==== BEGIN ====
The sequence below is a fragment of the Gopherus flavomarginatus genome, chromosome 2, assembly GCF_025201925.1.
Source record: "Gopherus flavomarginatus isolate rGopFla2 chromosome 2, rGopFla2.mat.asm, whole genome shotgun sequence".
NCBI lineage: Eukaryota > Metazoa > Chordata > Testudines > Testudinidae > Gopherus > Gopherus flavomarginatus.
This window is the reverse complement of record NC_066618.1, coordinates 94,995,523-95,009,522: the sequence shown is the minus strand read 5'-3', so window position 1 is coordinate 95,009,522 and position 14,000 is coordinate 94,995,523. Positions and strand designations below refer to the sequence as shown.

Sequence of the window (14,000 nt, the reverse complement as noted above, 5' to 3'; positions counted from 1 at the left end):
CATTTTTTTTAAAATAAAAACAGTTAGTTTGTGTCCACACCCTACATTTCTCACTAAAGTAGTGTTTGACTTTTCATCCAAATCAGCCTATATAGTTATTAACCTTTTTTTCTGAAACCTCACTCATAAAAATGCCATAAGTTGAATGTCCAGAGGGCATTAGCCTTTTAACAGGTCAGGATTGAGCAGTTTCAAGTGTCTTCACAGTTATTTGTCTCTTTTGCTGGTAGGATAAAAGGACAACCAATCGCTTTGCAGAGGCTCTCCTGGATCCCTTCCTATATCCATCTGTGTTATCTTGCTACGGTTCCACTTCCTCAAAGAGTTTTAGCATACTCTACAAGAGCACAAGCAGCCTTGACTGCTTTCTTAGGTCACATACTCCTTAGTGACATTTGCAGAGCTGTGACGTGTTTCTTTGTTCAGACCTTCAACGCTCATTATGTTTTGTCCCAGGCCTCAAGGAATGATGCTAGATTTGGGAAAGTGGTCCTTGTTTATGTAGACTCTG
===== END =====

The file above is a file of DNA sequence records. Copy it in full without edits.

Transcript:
The sequence below is a fragment of the Gopherus flavomarginatus genome, chromosome 2, assembly GCF_025201925.1.
Source record: "Gopherus flavomarginatus isolate rGopFla2 chromosome 2, rGopFla2.mat.asm, whole genome shotgun sequence".
NCBI lineage: Eukaryota > Metazoa > Chordata > Testudines > Testudinidae > Gopherus > Gopherus flavomarginatus.
This window is the reverse complement of record NC_066618.1, coordinates 94,995,523-95,009,522: the sequence shown is the minus strand read 5'-3', so window position 1 is coordinate 95,009,522 and position 14,000 is coordinate 94,995,523. Positions and strand designations below refer to the sequence as shown.

Sequence of the window (14,000 nt, the reverse complement as noted above, 5' to 3'; positions counted from 1 at the left end):
CATTTTTTTTAAAATAAAAACAGTTAGTTTGTGTCCACACCCTACATTTCTCACTAAAGTAGTGTTTGACTTTTCATCCAAATCAGCCTATATAGTTATTAACCTTTTTTTCTGAAACCTCACTCATAAAAATGCCATAAGTTGAATGTCCAGAGGGCATTAGCCTTTTAACAGGTCAGGATTGAGCAGTTTCAAGTGTCTTCACAGTTATTTGTCTCTTTTGCTGGTAGGATAAAAGGACAACCAATCGCTTTGCAGAGGCTCTCCTGGATCCCTTCCTATATCCATCTGTGTTATCTTGCTACGGTTCCACTTCCTCAAAGAGTTTTAGCATACTCTACAAGAGCACAAGCAGCCTTGACTGCTTTCTTAGGTCACATACTCCTTAGTGACATTTGCAGAGCTGTGACGTGTTTCTTTGTTCAGACCTTCAACGCTCATTATGTTTTGTCCCAGGCCTCAAGGAATGATGCTAGATTTGGGAAAGTGGTCCTTGTTTATGTAGACTCTG